Space Force to Celebrate 1st Birthday with Personnel Picks, Promotion Plans

With its first birthday a few months away, the Space Force is preparing to unveil a slew of personnel, policy, and culture decisions that will set it apart from the other armed forces.

The service plans to announce by its one-year anniversary on Dec. 20 which Airmen in fields like cyber, intelligence, and acquisition are accepted into the Space Force. Those names will be published ahead of when personnel from those common careers begin joining the new service in February 2021.

Officers and enlisted members in the space operations field started transferring in from the Air Force on Sept. 1.

By early October, the Space Force will reveal which enlisted personnel at the E-8 and E-9 ranks—those who are Air Force senior master sergeants, first sergeants, chief master sergeants, and command chief master sergeants—in the common career fields were picked to transfer.

“I want the names released so that people can plan their lives, and they’re not wondering over the holidays, when they’ve got enough to wonder about, ‘Hey, am I going to be in the Space Force on the other side of the New Year or not?’” Chief Master Sgt. Roger A. Towberman, the Space Force’s Senior Enlisted Adviser, told Air Force Magazine on Sept. 11. “We want to give them all that information.”

Sometime in the next few months, the Space Force will roll out its vision for how members should rise through the ranks. Service officials want to get rid of promotion tests for enlisted Airmen and instead use boards that focus on the best career assignments for people to help them advance, rather than simply raising their ranks or holding them back.

At first, though, it will put short-term promotion practices in place until the new panels are ready to consider eligible Airmen.

“We want to do away with testing, but what does that mean for the person that’s supposed to test for staff sergeant in March?” Towberman said. “We want to make sure that we know that, and that we’ve told everyone, and that those decisions are definitely done.”

The service is finalizing its Basic Military Training ideas, complete with a Space Force coin and blue name tapes, for the first seven Space Force students who go through boot camp at Joint Base San Antonio, Texas, next month. A space-focused Noncommissioned Officer Academy will open for professional military education Oct. 1.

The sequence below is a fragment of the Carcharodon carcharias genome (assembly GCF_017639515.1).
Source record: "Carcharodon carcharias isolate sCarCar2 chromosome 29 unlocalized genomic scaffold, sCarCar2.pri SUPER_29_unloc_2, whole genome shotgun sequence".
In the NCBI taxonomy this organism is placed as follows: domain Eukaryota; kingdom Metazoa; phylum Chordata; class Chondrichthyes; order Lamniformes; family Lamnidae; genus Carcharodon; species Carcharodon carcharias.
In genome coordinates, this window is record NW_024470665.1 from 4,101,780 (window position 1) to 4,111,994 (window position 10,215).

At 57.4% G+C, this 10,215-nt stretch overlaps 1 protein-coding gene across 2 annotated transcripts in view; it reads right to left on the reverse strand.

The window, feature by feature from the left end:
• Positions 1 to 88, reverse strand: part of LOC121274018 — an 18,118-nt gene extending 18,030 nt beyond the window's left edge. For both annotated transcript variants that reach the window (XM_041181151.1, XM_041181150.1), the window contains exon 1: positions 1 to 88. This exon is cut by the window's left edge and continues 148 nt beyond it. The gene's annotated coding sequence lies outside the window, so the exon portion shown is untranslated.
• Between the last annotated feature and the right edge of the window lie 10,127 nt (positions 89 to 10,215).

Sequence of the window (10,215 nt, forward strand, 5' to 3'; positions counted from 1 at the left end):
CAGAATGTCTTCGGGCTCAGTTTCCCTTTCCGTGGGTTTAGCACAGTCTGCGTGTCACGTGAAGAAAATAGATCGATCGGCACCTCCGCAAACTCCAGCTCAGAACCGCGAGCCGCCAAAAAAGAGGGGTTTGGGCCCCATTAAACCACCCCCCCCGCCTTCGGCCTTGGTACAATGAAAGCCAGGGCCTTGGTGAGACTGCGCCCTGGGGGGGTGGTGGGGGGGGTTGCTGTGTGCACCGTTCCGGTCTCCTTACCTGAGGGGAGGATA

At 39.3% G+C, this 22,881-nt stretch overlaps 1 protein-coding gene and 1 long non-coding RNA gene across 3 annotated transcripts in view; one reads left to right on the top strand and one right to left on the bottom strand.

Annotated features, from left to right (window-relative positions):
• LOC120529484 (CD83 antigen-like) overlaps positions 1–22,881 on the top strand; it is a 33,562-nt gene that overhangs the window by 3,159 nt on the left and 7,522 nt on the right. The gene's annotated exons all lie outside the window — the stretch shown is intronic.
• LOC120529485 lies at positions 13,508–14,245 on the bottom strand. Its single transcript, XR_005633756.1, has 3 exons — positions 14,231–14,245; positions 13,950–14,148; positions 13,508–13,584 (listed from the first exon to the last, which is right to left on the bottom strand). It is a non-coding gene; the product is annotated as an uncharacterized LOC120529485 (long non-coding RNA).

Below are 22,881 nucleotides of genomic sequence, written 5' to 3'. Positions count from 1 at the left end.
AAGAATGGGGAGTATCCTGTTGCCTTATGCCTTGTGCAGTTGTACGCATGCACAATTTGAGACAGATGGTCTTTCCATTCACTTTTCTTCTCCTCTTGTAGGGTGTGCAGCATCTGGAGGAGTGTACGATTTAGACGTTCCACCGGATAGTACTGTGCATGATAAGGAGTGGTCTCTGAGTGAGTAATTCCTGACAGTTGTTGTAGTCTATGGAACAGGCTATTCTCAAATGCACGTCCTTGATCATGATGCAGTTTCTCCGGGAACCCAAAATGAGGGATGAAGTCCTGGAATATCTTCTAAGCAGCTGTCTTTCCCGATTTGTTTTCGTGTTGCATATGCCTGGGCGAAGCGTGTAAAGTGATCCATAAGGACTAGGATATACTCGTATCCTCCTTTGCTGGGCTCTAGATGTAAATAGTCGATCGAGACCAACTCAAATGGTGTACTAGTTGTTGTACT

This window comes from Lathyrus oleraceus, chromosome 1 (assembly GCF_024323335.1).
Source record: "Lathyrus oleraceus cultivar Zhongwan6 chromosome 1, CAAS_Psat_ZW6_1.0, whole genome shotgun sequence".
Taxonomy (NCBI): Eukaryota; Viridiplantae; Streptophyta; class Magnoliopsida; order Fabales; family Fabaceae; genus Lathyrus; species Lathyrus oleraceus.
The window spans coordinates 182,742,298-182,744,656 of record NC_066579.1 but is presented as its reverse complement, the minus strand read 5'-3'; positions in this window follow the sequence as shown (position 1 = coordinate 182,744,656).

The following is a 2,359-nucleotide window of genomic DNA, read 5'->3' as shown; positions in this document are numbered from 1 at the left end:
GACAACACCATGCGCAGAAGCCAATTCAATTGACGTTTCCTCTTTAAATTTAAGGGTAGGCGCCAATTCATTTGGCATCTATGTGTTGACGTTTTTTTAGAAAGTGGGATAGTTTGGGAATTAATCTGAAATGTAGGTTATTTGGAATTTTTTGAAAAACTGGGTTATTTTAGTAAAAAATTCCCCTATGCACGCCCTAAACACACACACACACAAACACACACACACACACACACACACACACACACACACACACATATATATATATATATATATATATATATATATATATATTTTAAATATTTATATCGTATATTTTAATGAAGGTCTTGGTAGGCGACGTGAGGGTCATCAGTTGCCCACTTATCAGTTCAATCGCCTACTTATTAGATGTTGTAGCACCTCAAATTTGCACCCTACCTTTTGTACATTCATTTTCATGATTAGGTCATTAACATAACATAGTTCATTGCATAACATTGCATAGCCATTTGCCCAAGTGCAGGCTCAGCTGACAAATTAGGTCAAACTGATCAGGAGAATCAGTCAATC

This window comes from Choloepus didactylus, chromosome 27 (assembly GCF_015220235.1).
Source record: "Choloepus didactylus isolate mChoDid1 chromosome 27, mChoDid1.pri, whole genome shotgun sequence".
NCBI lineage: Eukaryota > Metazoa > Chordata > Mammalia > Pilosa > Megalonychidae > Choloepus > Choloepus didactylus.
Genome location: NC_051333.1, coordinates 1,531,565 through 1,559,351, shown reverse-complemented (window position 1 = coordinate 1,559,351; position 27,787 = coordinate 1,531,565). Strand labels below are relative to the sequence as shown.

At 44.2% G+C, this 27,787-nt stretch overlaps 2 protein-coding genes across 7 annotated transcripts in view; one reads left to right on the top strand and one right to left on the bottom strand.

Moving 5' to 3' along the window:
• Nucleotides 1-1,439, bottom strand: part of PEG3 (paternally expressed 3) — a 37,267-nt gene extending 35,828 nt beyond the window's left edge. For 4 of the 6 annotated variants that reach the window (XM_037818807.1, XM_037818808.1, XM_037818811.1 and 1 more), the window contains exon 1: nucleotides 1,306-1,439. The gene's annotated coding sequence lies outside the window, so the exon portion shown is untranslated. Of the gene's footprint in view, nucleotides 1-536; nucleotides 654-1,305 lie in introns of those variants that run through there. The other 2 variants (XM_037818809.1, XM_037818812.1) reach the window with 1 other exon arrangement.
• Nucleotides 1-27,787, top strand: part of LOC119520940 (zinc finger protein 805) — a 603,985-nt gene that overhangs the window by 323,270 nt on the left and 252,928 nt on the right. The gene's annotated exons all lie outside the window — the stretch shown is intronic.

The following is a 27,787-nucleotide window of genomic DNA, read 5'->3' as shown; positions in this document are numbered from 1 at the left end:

Towberman is planning a conference to discuss Space Force values, and a capstone paper to explain them, by Dec. 20 as well.

“We’re going to bring folks together, multifunctional teams, and we’re going to sit down and talk through our core values, what they should be, what they could be,” he said. “Then, what’s our strategy for making sure that they don’t become platitudes or empty bumper stickers? … We’ve got to put a little rigor into, how do we help each other live up to those values every day?”

And, yes—dress uniforms are coming.

Towberman said the Space Force wants to start testing out service dress uniforms, possibly featuring the service’s unique new insignia, by the end of the year.

The service announced last month it will use the same camouflage pattern as the Air Force and Army for its official duty uniform, but has not released details on how its more formal pants, skirts, and jackets could differ from Air Force blues.

Officials appear to be holding off on releasing the insignia designs for each rank until Congress passes the fiscal 2021 defense policy bill, which may require the Space Force to adopt naval ranks. The legislation doesn’t tell the Space Force to use the Navy’s insignia as well, but Towberman said it may make more sense to debut everything together once they know what to call each rank.

Air Force bases that host space missions, like the Eastern launch range at Patrick Air Force Base, Fla., or missile warning systems at Cheyenne Mountain Air Force Station, Colo., are still awaiting renaming as well. 

“It’s a little easier to put stuff off when … everyday, you can work on something important, but I think a lot of those things, we’re just going to wait and we’re going to see what happens, and then we’re going to be excited to move forward,” he said.